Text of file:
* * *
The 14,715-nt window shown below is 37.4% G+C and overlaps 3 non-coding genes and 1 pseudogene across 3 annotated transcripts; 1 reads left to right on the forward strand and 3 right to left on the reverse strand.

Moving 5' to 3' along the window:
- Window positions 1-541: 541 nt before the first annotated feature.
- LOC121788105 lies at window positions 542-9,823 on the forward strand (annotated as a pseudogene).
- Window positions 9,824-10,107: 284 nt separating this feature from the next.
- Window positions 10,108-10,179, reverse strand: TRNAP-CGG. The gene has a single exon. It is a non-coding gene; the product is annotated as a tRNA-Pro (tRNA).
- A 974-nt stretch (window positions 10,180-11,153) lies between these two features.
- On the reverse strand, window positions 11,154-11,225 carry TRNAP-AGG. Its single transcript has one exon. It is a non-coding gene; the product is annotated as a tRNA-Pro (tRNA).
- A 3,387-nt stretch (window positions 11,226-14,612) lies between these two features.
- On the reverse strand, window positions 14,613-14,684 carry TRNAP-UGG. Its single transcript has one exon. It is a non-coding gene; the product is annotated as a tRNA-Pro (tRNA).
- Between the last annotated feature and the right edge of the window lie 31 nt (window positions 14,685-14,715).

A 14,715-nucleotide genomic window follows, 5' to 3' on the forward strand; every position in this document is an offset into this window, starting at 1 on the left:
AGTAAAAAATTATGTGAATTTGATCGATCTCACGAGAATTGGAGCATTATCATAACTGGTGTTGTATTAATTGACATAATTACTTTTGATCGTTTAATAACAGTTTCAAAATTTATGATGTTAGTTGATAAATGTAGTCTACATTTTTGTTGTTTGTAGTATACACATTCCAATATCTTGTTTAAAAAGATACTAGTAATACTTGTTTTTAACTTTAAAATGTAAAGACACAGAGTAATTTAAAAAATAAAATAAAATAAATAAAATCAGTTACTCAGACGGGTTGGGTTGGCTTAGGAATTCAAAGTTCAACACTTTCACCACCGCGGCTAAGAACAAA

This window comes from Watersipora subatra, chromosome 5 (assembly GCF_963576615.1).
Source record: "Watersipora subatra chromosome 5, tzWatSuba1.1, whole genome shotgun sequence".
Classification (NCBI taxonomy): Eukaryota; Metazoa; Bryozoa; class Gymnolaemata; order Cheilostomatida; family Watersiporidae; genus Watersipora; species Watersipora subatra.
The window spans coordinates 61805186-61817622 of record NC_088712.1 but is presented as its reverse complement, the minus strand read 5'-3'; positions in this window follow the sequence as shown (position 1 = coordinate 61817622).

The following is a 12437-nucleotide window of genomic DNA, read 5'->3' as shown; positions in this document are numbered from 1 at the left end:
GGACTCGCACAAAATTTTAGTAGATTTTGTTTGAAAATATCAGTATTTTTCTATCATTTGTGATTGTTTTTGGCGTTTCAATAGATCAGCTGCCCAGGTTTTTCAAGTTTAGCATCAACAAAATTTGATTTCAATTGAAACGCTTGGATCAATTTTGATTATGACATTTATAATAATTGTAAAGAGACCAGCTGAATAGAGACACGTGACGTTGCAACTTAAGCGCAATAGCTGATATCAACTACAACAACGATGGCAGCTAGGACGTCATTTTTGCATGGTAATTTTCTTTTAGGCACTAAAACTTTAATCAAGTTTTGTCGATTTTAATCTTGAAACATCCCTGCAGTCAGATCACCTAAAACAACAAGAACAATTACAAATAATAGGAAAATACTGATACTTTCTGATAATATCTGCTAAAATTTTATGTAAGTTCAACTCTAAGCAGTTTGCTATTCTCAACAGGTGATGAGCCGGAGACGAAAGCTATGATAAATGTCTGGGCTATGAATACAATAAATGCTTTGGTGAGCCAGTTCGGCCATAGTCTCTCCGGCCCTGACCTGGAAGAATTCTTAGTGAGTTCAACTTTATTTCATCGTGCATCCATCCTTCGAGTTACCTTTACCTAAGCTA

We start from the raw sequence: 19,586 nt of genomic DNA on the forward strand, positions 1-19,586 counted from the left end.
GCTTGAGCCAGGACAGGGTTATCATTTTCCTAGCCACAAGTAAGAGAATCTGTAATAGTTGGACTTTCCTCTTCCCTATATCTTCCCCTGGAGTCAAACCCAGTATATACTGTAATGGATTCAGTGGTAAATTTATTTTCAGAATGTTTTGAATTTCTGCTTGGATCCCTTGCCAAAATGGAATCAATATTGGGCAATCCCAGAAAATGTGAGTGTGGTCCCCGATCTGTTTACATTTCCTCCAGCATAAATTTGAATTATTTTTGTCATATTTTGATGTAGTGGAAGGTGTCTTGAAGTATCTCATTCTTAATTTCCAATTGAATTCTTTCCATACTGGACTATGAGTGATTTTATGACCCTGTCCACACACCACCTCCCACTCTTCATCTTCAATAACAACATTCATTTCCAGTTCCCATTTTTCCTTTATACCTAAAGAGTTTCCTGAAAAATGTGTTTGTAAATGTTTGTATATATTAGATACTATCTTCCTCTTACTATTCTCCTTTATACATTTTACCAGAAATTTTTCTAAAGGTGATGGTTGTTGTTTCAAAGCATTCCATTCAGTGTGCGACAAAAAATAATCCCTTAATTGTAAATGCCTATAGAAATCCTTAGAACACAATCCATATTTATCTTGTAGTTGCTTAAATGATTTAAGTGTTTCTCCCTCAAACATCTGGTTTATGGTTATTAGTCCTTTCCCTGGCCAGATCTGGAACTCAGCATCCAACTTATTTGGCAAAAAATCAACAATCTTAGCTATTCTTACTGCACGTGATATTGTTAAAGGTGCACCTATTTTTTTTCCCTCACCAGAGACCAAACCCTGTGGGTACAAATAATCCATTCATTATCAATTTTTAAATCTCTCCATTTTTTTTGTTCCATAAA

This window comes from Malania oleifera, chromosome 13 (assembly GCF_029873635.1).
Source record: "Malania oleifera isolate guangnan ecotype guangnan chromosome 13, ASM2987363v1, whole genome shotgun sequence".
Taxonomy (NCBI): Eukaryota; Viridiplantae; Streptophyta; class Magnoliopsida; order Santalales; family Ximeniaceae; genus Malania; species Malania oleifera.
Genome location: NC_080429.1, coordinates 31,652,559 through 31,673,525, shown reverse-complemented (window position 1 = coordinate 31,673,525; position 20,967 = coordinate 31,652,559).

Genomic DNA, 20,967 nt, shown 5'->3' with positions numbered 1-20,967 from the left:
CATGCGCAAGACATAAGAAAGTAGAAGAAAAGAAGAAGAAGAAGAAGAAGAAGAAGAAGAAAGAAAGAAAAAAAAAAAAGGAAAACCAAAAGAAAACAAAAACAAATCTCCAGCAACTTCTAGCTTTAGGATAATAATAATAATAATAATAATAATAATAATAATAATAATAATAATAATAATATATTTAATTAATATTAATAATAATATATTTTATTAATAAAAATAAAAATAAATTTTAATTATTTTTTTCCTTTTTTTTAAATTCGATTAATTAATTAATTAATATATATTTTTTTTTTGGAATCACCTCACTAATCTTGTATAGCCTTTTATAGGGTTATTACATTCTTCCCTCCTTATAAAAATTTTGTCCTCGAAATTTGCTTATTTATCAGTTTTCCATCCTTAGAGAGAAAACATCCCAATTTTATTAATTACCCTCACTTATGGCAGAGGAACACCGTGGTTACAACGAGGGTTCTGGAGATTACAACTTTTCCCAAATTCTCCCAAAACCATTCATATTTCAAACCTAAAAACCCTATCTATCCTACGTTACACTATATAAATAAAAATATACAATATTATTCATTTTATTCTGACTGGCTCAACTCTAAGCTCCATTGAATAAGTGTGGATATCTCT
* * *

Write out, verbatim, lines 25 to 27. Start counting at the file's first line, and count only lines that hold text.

Genome location: NC_080429.1, coordinates 31,652,559 through 31,673,525, shown reverse-complemented (window position 1 = coordinate 31,673,525; position 20,967 = coordinate 31,652,559).

Genomic DNA, 20,967 nt, shown 5'->3' with positions numbered 1-20,967 from the left:
CATGCGCAAGACATAAGAAAGTAGAAGAAAAGAAGAAGAAGAAGAAGAAGAAGAAGAAGAAAGAAAGAAAAAAAAAAAAGGAAAACCAAAAGAAAACAAAAACAAATCTCCAGCAACTTCTAGCTTTAGGATAATAATAATAATAATAATAATAATAATAATAATAATAATAATAATAATAATATATTTAATTAATATTAATAATAATATATTTTATTAATAAAAATAAAAATAAATTTTAATTATTTTTTTCCTTTTTTTTAAATTCGATTAATTAATTAATTAATATATATTTTTTTTTTGGAATCACCTCACTAATCTTGTATAGCCTTTTATAGGGTTATTACATTCTTCCCTCCTTATAAAAATTTTGTCCTCGAAATTTGCTTATTTATCAGTTTTCCATCCTTAGAGAGAAAACATCCCAATTTTATTAATTACCCTCACTTATGGCAGAGGAACACCGTGGTTACAACGAGGGTTCTGGAGATTACAACTTTTCCCAAATTCTCCCAAAACCATTCATATTTCAAACCTAAAAACCCTATCTATCCTACGTTACACTATATAAATAAAAATATACAATATTATTCATTTTATTCTGACTGGCTCAACTCTAAGCTCCATTGAATAAGTGTGGATATCTCT